As part of AWWNM's 50 state Project to showcase women writers from each state, the Alabama Center for the Book will cosponsor a Wed May 15, 2013 presentation by Alabama writer Dr. Trudier Harris, Professor of English at the University of Alabama, Tuscaloosa.

"Bama Bones: A Black Southerner Talks Place & Creativity" will be noon-1 p.m. May 15 in the McLendon Room of the National Press Club, 529 14th St. NW, Washington, D.C. 20045.

Dana A. Williams, Chair and professor of African American Literature in the Department of English at Howard University, will introduce Dr. Harris.

        Although writer-professor Dr.Trudier Harris spent 40 years away from her Sweet Home Alabama traveling and teaching, she always retained 'Bama bones, the topic of her May 15 presentation; part of AWWN's 50-state project to showcase women writers from all 50 states.
        "Alabama has dominated everything I've done and written. Greene and Tuscaloosa County farmers influenced my poetry. My mother's work as a domestic led to my first scholarly book. Alabama's weather, landscape, family tradition and crop cultivation served as reference point, including in my memoir Summer Snow", Dr.Harris said.
        She credits that invisible tether with inspiring her "even more" since she came back to 'Bama in 2009, to serve as an English professor at the University of Alabama. Her specialty is African American literature and folklore on which she has written or edited 24 volumes, as well as numerous scholarly articles. She has received several teaching awards. In 2002 she received the Eugee Current-Garcia Award as Alabama's Distinguished Literary Scholar.
        Her May 15, 2013 presentation is titled: 'Bama Bones: A Black Southerner Talks Place & Creativity.
        Dr. Harris was born in 1948 on a farm near Tuscaloosa, the sixth of nine children of Terrell and Unareed Harris. She holds B.A., MA.and Ph.D. degrees.
        Dr. Harris will be introduced by Dana A. Williams, chair and professor of African American Literature in the Department of English at Howard University.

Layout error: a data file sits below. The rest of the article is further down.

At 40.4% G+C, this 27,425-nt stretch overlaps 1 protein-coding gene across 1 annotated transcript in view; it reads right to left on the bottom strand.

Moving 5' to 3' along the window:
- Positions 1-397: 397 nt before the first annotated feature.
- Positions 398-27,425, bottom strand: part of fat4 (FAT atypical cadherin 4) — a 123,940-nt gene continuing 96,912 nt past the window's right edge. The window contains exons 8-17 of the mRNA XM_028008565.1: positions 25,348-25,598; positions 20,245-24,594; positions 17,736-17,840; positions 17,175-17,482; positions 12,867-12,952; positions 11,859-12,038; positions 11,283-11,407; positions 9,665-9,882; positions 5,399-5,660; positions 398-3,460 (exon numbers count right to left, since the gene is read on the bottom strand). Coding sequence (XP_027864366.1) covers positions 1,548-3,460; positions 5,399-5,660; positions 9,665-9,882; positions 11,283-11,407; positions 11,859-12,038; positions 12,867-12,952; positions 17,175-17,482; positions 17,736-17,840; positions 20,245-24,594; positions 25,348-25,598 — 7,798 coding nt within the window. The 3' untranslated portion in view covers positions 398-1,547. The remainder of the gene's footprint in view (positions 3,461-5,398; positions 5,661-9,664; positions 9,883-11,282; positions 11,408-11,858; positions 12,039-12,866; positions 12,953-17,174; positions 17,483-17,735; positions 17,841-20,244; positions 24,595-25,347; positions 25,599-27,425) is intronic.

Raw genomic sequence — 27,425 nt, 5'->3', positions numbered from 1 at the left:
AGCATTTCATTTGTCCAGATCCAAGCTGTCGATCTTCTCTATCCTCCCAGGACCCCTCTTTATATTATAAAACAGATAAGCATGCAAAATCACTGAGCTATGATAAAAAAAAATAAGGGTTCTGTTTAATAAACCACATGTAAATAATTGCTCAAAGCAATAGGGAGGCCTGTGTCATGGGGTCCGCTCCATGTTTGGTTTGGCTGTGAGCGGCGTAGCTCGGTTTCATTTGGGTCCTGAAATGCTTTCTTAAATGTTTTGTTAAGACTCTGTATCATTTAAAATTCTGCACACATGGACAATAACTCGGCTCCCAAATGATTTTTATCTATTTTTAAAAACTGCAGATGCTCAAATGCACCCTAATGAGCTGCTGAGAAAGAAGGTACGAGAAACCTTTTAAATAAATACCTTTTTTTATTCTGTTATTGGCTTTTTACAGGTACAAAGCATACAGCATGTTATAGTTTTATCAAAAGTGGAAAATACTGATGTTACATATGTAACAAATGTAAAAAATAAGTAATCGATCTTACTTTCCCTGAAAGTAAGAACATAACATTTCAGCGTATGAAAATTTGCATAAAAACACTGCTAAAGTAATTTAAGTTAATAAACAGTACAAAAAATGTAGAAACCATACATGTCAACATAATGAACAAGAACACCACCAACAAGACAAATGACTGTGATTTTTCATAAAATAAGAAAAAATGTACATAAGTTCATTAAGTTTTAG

"I met Dr. Harris when I was a graduate student at Howard. She has been a wonderful mentor and teacher for so many of us. My grandparents are from Jackson, Alabama," Dr. Williams said.
        Dr. Williams holds a B.A., M.A. and PhD degrees in English from Grambling State University, and Howard University, respectively. She is currently working on a book about author Toni Morrison.

        
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Wed, April 17

 

FOIA WOMEN: THRU the LOOKING GLASS

Jennifer Cognard-Black
Lucy Dalglish
Jennifer Cognard-Black
Angela Greiling Keane
Jennifer Cognard-Black
Angela Canterbury

How much information can federal agencies be forced to surrender? Wed April 17, women who know their FOIA will explain how to best use FOIA (Freedom of Information Act) to extract information. Nationally heralded FOIA expert, attorney Lucy Dalglish, Dean of Merrill College of Journalism, University of Maryland;
Angela Greiling Keane, President of the National Press Club and transportation reporter for Bloomberg News; Angela Canterbury, public policy director at the Project on Government Oversight, will headline.

The FOIA panel will be noon-1 p.m. Wed April 17 in the McLendon Room of the National Press Club, 529 14th St. N.W. 20045.

        At noon Wednesday April 17 women who really "know their FOIA stuff" will provide guidance navigating the Alice in Wonderland, Through the Looking Glass world of the Freedom of Information Act (FOIA). FOIA, signed by President Lyndon B. Johnson on July 4, 1966, applies only to Executive Branch agencies of the U.S. government.
        Although FOIA's stated purpose is open disclosure, nine exceptions/exemptions to disclosure oftimes bedevil researchers, making the looking glass a bit dim and cloudy.
        The American Women Writers National Museum (AWWNM) panelists include nationally-revered FOIA legend: attorney- journalist Lucy Dalglish, Dean of Merrill College of Journalism, University of Maryland.
        Dalglish was among the 1996 charter class inducted into the National Freedom of Information Act Hall of Fame in D.C. In 1995 Dalglish was awarded the Wells Memorial Key, the highest honor bestowed by the Society of Professional Journalists.
         She is a 1980 graduate of University of North Dakota where she began her journalism career as a reporter editor on the Grand Forks Herald. Dalglish segued to the St. Paul Minnesota Pioneer Press, working general assignment, education and the courts, moving up to Night City Editor, and national foreign editor.
         Much sought after, Dalglish speaks frequently across America about First Amendment and media issues. She holds a Juris Doctorate from Vanderbilt, and a Master in Law from Yale.
         Angela Greiling Keane, newly elected 106th president of the National Press Club, has a special interest in FOIA. She said in her remarks at her NPC inauguration event that she intends to feature FOIA during her year as president.